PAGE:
One day after he unveiled a new ethics plan, Donald Trump added one more potential reform to his wish list: A Constitutional amendment to impose term limits on members of Congress.
“If I’m elected president, I will push for a Constitutional amendment to impose term limits on all members of Congress,” Trump said at a campaign rally in Colorado Springs, Colorado, Tuesday afternoon, to sustained cheers from the crowd. “Right? They’ve been talking about that for years.”
Trump’s campaign elaborated on the proposal in a press release emailed during the speech.
“Decades of failure in Washington, and decades of special interest dealing, must come to an end,” it says. “We have to break the cycle of corruption, and we have to give new voices a chance to go into government service. The time for Congressional term limits has arrived.”
His campaign proposed a six-year limit for the House and a 12-year cap for the Senate.
Trump is correct that Republicans have been kicking this idea around for years. It traces back to the “Contract With America” that congressional Republicans proposed in 1994, which included a measure that would have imposed a maximum term of 12 years for both senators and members of the House. The measure failed; it didn’t win two thirds of both the House and Senate required for passage.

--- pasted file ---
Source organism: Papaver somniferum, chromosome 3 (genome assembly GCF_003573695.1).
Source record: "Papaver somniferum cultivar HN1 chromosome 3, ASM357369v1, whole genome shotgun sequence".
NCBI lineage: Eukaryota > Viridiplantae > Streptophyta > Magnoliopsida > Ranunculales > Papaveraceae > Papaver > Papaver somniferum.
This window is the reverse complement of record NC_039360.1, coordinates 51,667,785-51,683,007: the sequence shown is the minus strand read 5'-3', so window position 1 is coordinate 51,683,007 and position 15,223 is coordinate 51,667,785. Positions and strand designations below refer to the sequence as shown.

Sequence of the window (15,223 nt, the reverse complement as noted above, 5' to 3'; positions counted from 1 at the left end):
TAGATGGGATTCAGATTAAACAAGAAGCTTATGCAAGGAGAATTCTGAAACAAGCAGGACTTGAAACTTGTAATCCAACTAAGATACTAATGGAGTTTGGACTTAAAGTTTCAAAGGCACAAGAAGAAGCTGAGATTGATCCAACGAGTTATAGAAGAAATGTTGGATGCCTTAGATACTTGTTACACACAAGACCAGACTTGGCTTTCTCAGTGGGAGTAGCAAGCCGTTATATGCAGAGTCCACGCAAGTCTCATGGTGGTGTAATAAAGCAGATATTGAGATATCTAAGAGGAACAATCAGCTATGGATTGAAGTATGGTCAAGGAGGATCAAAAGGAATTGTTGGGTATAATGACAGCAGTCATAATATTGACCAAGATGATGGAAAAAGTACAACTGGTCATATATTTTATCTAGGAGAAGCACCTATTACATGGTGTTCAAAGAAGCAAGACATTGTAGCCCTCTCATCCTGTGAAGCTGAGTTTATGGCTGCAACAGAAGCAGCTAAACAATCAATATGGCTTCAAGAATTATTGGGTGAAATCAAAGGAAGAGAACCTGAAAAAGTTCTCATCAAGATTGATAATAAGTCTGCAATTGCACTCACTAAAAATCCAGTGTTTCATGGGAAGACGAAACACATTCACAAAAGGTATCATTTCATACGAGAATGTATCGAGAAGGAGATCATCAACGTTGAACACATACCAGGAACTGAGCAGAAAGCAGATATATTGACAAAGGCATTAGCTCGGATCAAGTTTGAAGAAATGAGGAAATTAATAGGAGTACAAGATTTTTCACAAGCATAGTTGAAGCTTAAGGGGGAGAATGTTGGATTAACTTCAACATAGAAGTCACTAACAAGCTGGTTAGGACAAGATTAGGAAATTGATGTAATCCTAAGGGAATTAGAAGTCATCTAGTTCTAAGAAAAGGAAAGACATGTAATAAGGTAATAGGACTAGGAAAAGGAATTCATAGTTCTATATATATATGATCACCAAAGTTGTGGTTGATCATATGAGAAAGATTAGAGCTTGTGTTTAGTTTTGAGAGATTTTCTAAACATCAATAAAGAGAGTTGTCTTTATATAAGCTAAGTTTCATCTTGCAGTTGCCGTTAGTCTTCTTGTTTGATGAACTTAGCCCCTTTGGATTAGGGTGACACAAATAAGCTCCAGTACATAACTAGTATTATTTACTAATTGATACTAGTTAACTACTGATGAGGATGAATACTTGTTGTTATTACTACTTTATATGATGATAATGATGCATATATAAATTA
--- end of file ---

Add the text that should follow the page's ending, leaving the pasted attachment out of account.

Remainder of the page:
Newt Gingrich was House Speaker at the time and pushed for the term limit amendment, and he’s now a close adviser to Trump. Under the Constitution, the president plays no formal role in approving constitutional amendments.
- The Fight to Save the Salmon
- Inside the World of Black Bitcoin, Where Crypto Is About Making More Than Just Money
- The 'Great Resignation' Is Finally Getting Companies to Take Burnout Seriously. Is It Enough?
- Suddenly, Everyone on TV Is Very Rich or Very Poor. What Happened?
- Colin Powell Reflects on His Mistakes in Unpublished TIME Interview
- Business Travel's Demise Could Have Far-Reaching Consequences
- If the U.S. Spends Big on Climate, the Rest of the World Might Follow